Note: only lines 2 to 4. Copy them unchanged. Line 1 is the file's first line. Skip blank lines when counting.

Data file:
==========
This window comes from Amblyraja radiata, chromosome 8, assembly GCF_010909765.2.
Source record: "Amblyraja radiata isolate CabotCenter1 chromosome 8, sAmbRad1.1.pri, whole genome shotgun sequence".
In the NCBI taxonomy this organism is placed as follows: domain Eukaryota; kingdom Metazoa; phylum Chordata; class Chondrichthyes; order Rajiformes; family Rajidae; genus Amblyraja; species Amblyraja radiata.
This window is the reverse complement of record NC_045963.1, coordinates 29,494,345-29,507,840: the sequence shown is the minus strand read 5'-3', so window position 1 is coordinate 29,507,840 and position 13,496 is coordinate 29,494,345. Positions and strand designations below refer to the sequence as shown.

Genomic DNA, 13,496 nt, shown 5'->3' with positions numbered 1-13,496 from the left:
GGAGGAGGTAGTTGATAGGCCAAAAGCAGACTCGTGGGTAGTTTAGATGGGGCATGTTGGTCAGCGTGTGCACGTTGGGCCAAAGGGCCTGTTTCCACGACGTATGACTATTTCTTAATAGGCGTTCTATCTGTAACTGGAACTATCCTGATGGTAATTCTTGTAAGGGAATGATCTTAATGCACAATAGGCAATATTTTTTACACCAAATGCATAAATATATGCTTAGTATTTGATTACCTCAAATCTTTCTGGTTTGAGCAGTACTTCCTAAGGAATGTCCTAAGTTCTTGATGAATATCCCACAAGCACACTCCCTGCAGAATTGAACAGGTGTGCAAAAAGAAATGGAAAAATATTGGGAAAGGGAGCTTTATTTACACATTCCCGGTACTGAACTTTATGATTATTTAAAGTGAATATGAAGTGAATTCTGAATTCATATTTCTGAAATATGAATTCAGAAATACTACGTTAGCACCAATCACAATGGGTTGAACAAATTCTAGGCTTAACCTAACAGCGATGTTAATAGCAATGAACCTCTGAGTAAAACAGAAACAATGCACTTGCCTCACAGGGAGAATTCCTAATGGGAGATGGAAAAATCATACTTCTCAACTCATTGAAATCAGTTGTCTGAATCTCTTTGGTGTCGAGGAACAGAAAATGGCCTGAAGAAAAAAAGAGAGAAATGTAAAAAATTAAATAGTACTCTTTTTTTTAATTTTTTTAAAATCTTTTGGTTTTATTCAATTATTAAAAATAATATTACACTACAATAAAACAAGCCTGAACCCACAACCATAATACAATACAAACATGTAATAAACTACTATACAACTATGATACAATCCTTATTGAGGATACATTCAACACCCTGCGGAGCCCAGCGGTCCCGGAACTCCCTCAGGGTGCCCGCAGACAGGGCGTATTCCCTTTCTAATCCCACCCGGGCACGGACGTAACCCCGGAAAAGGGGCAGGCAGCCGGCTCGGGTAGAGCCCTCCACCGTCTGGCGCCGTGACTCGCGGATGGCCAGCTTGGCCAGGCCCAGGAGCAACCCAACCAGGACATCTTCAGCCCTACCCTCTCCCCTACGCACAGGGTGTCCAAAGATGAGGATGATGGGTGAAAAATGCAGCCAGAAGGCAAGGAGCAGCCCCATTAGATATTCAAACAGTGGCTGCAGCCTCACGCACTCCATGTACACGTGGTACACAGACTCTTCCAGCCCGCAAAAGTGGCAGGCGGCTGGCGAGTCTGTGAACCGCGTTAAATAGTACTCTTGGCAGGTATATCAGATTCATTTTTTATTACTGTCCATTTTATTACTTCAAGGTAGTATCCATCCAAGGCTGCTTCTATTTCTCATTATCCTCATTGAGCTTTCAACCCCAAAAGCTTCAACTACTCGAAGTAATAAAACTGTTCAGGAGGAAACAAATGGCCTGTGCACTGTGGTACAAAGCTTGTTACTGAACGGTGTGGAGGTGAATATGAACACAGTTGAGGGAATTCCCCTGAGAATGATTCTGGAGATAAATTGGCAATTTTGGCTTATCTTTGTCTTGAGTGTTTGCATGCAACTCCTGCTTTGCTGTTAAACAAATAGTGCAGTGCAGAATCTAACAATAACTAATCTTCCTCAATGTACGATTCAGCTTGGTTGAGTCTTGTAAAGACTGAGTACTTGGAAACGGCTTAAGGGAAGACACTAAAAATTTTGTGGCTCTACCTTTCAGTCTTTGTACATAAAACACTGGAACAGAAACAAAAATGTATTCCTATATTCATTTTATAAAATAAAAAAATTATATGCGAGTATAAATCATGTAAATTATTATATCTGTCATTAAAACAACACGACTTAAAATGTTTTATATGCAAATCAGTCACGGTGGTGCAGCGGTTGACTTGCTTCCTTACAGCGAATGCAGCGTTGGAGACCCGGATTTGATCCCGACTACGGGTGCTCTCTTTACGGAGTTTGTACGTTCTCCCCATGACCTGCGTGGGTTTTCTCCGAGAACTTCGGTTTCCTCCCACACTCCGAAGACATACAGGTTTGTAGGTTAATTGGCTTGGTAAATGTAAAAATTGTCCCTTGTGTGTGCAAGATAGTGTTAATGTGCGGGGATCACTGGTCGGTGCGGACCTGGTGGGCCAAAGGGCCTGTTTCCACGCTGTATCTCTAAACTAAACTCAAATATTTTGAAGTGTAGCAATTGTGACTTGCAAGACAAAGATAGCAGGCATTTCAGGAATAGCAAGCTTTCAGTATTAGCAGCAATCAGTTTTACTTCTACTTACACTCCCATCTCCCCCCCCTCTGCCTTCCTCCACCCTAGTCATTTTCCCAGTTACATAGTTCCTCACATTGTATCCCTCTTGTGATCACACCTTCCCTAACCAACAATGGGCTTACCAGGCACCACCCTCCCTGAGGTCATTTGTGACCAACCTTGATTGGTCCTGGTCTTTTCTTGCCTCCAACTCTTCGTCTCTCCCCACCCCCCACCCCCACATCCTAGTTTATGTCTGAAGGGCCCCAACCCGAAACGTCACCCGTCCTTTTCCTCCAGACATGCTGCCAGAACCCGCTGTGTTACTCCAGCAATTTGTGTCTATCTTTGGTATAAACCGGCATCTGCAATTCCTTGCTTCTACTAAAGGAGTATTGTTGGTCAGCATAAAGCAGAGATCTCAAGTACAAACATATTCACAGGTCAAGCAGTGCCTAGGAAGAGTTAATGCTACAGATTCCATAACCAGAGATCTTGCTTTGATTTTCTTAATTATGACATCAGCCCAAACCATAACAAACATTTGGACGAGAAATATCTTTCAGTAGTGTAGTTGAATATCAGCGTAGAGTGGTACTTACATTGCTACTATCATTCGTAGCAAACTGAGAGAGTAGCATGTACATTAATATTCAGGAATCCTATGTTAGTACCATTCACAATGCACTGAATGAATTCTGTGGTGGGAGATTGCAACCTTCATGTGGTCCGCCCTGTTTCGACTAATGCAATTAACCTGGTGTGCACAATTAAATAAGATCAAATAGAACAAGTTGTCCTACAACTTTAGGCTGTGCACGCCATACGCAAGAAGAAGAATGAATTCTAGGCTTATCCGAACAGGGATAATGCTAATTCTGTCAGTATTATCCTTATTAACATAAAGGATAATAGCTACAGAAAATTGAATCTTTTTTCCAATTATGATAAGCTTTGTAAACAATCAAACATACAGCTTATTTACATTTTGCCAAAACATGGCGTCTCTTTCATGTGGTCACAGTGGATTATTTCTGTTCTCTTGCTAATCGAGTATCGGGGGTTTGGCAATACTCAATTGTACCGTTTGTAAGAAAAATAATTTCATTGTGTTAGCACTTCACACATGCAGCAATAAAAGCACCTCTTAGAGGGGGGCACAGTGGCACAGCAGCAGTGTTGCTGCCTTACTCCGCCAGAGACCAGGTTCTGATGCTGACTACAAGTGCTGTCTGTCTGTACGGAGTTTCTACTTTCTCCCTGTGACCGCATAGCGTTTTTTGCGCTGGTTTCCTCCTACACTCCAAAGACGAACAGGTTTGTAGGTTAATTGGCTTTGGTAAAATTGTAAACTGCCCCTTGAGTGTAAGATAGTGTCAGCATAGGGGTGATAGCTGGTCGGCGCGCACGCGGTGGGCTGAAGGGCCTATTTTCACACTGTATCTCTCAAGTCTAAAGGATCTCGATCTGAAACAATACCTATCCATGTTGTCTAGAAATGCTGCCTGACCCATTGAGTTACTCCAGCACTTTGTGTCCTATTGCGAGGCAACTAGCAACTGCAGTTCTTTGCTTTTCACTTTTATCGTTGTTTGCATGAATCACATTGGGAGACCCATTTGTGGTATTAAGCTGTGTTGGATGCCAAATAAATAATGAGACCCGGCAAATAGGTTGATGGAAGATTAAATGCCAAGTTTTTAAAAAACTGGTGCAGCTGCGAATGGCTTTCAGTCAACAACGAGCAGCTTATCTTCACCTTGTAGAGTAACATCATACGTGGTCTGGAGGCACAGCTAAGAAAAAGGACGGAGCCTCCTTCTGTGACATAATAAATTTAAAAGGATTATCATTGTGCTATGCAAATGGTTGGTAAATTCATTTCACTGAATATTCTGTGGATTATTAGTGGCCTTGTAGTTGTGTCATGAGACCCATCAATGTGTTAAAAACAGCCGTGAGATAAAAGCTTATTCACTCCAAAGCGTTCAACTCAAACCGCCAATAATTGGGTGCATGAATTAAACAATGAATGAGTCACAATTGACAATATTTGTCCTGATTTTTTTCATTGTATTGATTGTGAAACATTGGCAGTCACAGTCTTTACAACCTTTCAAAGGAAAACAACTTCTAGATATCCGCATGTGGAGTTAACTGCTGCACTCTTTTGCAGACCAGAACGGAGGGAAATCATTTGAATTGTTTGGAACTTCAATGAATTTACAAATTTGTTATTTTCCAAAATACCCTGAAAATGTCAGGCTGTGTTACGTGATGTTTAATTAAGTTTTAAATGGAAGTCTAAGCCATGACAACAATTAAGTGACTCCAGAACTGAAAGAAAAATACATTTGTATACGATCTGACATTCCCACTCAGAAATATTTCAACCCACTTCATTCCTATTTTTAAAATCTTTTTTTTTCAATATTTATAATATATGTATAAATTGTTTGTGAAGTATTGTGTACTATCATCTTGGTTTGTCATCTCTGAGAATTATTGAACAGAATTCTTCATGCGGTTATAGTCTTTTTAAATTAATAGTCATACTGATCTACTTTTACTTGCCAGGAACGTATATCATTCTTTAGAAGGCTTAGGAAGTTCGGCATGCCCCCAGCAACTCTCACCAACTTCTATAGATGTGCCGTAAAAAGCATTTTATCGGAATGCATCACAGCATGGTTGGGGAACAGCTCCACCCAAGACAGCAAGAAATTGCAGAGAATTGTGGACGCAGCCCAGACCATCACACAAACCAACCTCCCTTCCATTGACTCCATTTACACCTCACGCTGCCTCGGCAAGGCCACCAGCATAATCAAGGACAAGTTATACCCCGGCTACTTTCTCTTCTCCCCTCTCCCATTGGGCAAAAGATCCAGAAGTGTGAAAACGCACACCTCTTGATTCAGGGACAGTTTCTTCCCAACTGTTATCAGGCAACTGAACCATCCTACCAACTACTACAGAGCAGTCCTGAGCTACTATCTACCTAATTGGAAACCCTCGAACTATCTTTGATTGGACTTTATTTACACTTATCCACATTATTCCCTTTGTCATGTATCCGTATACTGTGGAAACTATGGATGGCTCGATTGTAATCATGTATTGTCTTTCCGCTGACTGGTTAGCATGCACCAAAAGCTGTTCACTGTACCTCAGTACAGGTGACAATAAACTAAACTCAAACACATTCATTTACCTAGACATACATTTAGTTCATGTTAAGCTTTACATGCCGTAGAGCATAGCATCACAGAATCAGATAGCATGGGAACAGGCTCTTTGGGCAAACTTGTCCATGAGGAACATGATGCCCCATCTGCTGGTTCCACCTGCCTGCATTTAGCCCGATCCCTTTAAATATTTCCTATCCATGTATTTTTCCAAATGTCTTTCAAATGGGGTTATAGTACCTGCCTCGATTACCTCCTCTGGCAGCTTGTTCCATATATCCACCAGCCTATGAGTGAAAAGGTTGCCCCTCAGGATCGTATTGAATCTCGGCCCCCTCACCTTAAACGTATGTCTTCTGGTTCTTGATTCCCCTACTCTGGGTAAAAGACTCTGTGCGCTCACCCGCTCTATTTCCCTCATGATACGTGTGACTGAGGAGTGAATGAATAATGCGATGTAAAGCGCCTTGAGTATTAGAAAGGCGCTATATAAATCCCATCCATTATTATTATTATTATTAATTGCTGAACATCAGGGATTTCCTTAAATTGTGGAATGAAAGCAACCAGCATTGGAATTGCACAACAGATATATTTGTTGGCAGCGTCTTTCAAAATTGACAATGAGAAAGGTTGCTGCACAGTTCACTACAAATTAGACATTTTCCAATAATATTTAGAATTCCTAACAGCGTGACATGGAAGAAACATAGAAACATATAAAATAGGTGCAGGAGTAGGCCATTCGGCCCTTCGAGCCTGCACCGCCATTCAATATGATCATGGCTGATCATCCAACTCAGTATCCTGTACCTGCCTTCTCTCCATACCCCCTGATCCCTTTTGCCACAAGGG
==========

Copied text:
Source record: "Amblyraja radiata isolate CabotCenter1 chromosome 8, sAmbRad1.1.pri, whole genome shotgun sequence".
In the NCBI taxonomy this organism is placed as follows: domain Eukaryota; kingdom Metazoa; phylum Chordata; class Chondrichthyes; order Rajiformes; family Rajidae; genus Amblyraja; species Amblyraja radiata.
This window is the reverse complement of record NC_045963.1, coordinates 29,494,345-29,507,840: the sequence shown is the minus strand read 5'-3', so window position 1 is coordinate 29,507,840 and position 13,496 is coordinate 29,494,345. Positions and strand designations below refer to the sequence as shown.